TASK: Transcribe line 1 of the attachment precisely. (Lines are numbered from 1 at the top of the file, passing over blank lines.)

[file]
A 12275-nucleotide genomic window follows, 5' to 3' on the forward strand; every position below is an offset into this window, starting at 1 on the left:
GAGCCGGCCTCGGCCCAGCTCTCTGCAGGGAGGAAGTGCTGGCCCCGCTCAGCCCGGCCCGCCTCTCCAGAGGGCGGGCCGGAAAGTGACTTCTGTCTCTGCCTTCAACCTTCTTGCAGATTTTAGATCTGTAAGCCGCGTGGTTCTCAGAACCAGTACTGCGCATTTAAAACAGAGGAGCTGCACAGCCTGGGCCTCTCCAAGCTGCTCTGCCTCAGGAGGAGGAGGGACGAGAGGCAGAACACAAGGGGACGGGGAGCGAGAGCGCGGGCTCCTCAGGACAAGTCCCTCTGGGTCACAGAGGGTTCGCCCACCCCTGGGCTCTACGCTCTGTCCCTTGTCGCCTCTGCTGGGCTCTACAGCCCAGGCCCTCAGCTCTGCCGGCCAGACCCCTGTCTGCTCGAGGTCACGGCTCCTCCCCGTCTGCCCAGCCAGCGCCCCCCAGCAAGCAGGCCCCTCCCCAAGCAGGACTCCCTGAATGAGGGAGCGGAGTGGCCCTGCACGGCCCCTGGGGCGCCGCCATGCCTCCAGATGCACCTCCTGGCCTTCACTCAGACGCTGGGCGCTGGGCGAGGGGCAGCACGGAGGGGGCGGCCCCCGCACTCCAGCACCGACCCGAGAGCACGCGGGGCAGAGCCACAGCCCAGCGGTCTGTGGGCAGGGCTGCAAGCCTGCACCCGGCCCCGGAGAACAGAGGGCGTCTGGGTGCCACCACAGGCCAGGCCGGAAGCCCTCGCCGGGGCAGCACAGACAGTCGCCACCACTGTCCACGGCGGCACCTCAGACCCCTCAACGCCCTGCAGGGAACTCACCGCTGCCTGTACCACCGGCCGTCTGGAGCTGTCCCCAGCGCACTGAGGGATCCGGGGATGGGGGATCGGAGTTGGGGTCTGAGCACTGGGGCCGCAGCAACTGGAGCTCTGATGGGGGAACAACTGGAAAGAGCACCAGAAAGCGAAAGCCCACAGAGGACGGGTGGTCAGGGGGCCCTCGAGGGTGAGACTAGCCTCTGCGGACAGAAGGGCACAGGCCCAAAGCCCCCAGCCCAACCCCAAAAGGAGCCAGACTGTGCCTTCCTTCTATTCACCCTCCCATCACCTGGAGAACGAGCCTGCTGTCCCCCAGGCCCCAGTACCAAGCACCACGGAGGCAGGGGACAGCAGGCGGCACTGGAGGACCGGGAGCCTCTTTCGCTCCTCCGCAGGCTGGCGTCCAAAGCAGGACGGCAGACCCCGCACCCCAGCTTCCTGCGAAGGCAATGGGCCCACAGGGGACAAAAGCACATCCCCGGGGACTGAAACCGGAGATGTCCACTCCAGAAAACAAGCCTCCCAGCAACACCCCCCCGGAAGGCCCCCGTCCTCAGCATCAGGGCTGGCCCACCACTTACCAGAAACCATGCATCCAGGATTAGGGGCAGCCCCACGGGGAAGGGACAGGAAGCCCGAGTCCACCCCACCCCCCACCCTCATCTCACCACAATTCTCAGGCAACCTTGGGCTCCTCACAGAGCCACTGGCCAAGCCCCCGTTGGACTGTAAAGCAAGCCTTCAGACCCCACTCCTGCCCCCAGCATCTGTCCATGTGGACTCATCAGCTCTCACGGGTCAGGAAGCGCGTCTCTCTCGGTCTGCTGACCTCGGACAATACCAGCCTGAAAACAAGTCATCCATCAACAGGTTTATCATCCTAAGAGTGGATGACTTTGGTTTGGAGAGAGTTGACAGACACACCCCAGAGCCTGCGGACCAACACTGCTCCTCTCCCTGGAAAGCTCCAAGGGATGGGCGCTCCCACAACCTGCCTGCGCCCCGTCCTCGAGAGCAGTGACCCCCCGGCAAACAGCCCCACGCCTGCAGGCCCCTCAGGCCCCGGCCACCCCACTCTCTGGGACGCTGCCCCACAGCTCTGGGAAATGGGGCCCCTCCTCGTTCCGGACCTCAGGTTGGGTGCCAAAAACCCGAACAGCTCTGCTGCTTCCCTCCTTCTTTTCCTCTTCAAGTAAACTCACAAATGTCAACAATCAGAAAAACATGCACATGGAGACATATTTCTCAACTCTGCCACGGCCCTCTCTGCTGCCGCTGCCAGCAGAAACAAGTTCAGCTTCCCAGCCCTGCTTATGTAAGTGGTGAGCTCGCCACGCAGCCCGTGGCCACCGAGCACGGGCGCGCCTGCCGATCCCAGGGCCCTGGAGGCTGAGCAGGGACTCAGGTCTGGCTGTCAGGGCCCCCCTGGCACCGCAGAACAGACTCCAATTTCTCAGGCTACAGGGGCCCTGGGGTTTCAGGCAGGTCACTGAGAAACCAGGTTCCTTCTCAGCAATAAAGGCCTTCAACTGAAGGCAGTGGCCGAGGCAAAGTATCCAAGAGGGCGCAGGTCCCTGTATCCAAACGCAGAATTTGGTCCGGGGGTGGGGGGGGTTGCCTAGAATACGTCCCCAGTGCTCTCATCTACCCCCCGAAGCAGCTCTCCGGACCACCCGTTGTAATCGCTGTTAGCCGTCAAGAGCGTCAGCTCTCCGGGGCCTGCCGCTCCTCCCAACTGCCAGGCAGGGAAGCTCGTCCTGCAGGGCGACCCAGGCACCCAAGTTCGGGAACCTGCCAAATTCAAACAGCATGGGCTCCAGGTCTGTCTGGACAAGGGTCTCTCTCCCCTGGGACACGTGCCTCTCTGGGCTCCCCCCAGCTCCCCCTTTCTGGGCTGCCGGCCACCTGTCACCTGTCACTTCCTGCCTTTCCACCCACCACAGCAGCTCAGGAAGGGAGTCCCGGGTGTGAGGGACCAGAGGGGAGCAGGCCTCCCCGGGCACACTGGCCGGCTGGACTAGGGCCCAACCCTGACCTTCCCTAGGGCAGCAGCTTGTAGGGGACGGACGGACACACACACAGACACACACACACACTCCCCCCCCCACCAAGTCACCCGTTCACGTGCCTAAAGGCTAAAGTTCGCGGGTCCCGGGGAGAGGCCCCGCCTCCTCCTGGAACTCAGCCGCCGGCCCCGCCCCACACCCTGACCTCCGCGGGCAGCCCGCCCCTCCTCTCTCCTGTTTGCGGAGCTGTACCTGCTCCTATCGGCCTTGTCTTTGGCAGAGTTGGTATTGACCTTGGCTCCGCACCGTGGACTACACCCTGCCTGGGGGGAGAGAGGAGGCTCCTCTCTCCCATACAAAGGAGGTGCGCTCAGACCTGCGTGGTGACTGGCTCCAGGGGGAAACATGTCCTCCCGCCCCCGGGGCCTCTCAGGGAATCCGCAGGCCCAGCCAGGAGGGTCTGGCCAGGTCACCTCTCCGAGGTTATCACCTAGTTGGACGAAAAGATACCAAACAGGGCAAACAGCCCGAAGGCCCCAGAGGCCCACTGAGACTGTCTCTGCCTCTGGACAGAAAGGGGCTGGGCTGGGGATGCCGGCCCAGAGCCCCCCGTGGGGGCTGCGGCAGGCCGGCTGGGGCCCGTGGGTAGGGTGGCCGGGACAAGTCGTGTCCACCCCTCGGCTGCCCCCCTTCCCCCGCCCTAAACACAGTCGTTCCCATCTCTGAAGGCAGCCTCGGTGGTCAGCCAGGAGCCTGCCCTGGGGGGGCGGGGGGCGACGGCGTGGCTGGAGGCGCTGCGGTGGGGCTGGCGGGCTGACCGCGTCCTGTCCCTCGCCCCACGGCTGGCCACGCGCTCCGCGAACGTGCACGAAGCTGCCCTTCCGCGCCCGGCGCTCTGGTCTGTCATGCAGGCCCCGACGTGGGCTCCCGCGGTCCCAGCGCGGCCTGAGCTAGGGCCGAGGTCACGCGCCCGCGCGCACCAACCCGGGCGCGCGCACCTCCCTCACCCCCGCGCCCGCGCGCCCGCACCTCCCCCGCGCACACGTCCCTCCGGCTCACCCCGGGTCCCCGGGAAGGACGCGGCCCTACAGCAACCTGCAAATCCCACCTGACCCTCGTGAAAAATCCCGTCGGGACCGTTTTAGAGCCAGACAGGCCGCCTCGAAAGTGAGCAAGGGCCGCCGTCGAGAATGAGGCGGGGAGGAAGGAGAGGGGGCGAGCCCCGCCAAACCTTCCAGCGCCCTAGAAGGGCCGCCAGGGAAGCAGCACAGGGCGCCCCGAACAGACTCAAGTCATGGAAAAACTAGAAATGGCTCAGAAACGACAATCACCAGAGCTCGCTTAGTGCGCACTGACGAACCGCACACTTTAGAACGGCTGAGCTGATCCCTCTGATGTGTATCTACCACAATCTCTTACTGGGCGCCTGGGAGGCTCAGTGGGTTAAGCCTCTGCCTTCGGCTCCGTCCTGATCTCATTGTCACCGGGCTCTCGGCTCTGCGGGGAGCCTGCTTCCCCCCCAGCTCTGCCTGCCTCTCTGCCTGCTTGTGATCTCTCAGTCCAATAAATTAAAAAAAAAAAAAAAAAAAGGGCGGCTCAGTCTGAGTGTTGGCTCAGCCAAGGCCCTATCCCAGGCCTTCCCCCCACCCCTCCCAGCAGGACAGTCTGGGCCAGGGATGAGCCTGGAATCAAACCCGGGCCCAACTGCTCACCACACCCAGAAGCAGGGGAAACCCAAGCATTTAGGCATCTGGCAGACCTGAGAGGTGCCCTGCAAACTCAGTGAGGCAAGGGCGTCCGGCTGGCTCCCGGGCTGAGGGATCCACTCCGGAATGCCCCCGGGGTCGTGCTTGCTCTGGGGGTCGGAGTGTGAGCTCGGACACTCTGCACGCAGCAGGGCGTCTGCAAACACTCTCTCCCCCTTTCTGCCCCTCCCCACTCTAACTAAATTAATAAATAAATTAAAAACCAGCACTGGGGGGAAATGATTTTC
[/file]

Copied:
A 12275-nucleotide genomic window follows, 5' to 3' on the forward strand; every position below is an offset into this window, starting at 1 on the left: